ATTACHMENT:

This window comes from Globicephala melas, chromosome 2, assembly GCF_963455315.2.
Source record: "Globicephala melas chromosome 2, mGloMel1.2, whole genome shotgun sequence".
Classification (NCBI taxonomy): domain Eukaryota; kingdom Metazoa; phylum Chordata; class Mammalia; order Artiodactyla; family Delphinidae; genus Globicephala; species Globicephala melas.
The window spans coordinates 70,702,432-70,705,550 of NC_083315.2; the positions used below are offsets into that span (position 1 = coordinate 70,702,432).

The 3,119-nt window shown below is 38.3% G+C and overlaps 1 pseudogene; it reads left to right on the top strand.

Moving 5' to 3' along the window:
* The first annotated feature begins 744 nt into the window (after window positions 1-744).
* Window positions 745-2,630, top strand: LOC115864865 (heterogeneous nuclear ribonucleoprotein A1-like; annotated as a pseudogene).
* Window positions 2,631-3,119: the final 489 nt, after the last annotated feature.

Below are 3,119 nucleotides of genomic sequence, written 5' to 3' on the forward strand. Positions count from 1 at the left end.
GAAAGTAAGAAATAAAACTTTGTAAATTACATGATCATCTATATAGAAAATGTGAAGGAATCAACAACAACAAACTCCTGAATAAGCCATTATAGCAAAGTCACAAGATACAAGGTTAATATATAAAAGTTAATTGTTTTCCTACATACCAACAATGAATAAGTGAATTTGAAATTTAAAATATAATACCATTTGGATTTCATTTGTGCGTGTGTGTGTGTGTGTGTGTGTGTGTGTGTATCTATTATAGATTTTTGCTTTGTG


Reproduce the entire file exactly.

This window comes from Globicephala melas, chromosome 2, assembly GCF_963455315.2.
Source record: "Globicephala melas chromosome 2, mGloMel1.2, whole genome shotgun sequence".
Classification (NCBI taxonomy): domain Eukaryota; kingdom Metazoa; phylum Chordata; class Mammalia; order Artiodactyla; family Delphinidae; genus Globicephala; species Globicephala melas.
The window spans coordinates 70,702,432-70,705,550 of NC_083315.2; the positions used below are offsets into that span (position 1 = coordinate 70,702,432).

The 3,119-nt window shown below is 38.3% G+C and overlaps 1 pseudogene; it reads left to right on the top strand.

Moving 5' to 3' along the window:
* The first annotated feature begins 744 nt into the window (after window positions 1-744).
* Window positions 745-2,630, top strand: LOC115864865 (heterogeneous nuclear ribonucleoprotein A1-like; annotated as a pseudogene).
* Window positions 2,631-3,119: the final 489 nt, after the last annotated feature.

Below are 3,119 nucleotides of genomic sequence, written 5' to 3' on the forward strand. Positions count from 1 at the left end.
GAAAGTAAGAAATAAAACTTTGTAAATTACATGATCATCTATATAGAAAATGTGAAGGAATCAACAACAACAAACTCCTGAATAAGCCATTATAGCAAAGTCACAAGATACAAGGTTAATATATAAAAGTTAATTGTTTTCCTACATACCAACAATGAATAAGTGAATTTGAAATTTAAAATATAATACCATTTGGATTTCATTTGTGCGTGTGTGTGTGTGTGTGTGTGTGTGTGTGTATCTATTATAGATTTTTGCTTTGTG